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Topic: sub-microscopic particles  (Read 8530 times)

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rbysliprs4

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sub-microscopic particles
« on: January 26, 2005, 07:13:58 PM »
I was wondering what is between the sub-microscopic particles in a sample of matter? I understand about what they are i just dont know what is between them...? If someone could help me it would be greatly appreciated. Thank you.

Offline Mitch

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Re:sub-microscopic particles
« Reply #1 on: January 26, 2005, 07:18:39 PM »
What kind of particles are you talking about?
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pizza1512

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Re:sub-microscopic particles
« Reply #2 on: January 27, 2005, 08:50:02 AM »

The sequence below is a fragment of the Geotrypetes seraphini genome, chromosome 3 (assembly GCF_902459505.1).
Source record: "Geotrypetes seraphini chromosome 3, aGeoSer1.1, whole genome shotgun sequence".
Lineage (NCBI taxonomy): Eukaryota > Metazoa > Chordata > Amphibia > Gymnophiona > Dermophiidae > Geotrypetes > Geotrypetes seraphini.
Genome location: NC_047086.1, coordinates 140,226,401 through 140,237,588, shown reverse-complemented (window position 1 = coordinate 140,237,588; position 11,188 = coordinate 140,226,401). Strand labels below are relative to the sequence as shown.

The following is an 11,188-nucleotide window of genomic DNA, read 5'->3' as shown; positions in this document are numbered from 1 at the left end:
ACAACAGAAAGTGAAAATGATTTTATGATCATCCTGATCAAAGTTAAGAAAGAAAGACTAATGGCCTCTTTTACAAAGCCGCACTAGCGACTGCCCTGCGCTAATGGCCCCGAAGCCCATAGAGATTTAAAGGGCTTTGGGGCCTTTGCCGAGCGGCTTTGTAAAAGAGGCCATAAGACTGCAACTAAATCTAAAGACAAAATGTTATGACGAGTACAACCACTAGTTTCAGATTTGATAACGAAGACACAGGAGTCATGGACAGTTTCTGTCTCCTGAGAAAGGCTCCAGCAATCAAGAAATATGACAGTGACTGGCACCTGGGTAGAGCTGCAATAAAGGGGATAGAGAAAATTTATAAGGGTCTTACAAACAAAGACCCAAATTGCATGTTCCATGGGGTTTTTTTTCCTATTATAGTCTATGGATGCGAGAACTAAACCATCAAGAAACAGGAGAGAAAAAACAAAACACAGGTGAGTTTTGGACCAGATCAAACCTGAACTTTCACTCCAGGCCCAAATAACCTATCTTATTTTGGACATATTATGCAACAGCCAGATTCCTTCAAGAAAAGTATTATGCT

I think he means shells/ orbits...


 :P

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Re:sub-microscopic particles
« Reply #3 on: January 27, 2005, 03:22:23 PM »
In between the subatomic particles is empty space.  So between the electrons and the nucleus is well, nothing.  It's an absence of matter.
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Re:sub-microscopic particles
« Reply #4 on: January 27, 2005, 03:36:04 PM »
In between the subatomic particles is empty space.  So between the electrons and the nucleus is well, nothing.  It's an absence of matter.

Not completely true. The electrons and the protons on the nucleus do have an electromagnetic interaction. This interaction is due to exchanging photons and this is what you can find in between this dead space.
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Offline jdurg

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Re:sub-microscopic particles
« Reply #5 on: January 28, 2005, 12:14:35 PM »
Not completely true. The electrons and the protons on the nucleus do have an electromagnetic interaction. This interaction is due to exchanging photons and this is what you can find in between this dead space.

Yeah, but here's where you can question whether those photons are particles with mass or if they are just em waves.  This is where the concepts get really twisted and make my brain cry.  I'm going to go shiver alone in the corner now.   :-\ :o :'( ;D
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